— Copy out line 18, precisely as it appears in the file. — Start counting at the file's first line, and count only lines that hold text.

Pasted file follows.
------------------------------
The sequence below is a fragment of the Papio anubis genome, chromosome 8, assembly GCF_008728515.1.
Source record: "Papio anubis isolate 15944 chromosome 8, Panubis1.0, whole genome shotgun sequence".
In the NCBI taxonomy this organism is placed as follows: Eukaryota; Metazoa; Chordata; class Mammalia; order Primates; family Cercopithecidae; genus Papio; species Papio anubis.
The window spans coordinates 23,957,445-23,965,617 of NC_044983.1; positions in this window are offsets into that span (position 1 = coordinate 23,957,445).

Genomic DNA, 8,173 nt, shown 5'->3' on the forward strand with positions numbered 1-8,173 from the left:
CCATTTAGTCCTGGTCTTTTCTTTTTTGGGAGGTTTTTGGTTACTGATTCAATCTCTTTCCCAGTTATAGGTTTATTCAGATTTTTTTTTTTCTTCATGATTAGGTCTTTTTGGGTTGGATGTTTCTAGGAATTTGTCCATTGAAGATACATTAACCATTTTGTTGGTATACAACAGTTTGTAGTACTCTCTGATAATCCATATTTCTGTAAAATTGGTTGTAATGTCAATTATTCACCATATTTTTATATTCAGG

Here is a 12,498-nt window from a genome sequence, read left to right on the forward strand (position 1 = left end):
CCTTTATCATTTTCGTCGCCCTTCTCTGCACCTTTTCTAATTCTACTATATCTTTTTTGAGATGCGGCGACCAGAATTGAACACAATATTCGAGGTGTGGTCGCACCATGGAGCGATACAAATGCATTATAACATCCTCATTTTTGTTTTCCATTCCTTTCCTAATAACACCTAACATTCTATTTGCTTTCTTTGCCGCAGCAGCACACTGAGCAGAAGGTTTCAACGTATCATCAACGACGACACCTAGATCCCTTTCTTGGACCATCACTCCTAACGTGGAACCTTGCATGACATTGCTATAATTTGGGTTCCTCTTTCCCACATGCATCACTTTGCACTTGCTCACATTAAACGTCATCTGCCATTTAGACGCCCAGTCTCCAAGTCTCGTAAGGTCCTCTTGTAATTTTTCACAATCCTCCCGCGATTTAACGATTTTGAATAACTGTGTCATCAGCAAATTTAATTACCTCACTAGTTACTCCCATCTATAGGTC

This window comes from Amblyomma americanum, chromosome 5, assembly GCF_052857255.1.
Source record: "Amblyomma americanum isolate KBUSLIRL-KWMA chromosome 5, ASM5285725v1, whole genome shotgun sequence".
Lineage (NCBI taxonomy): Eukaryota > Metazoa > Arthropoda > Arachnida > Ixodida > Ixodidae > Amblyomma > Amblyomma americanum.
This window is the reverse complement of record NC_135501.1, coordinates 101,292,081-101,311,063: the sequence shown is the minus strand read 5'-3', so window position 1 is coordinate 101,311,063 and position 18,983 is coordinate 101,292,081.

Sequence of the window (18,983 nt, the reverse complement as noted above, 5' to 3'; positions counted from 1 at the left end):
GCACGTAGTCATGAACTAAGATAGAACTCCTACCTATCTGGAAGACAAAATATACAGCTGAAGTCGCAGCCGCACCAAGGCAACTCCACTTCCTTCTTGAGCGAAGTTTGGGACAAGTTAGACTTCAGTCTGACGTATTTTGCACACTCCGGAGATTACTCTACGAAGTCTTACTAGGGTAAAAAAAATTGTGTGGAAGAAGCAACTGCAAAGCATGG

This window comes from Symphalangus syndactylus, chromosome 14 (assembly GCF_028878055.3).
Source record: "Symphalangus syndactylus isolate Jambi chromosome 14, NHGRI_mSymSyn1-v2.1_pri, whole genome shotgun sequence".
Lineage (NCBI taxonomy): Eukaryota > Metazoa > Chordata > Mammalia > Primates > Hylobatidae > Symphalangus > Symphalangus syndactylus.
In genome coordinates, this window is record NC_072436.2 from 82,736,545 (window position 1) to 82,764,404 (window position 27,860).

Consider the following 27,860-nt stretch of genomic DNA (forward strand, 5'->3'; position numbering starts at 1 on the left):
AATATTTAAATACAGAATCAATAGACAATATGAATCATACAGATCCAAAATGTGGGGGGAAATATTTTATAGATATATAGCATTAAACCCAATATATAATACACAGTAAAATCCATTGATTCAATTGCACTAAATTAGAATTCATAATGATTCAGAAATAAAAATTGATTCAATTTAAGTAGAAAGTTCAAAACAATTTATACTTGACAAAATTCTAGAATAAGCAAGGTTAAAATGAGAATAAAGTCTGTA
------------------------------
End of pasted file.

In genome coordinates, this window is record NC_072436.2 from 82,736,545 (window position 1) to 82,764,404 (window position 27,860).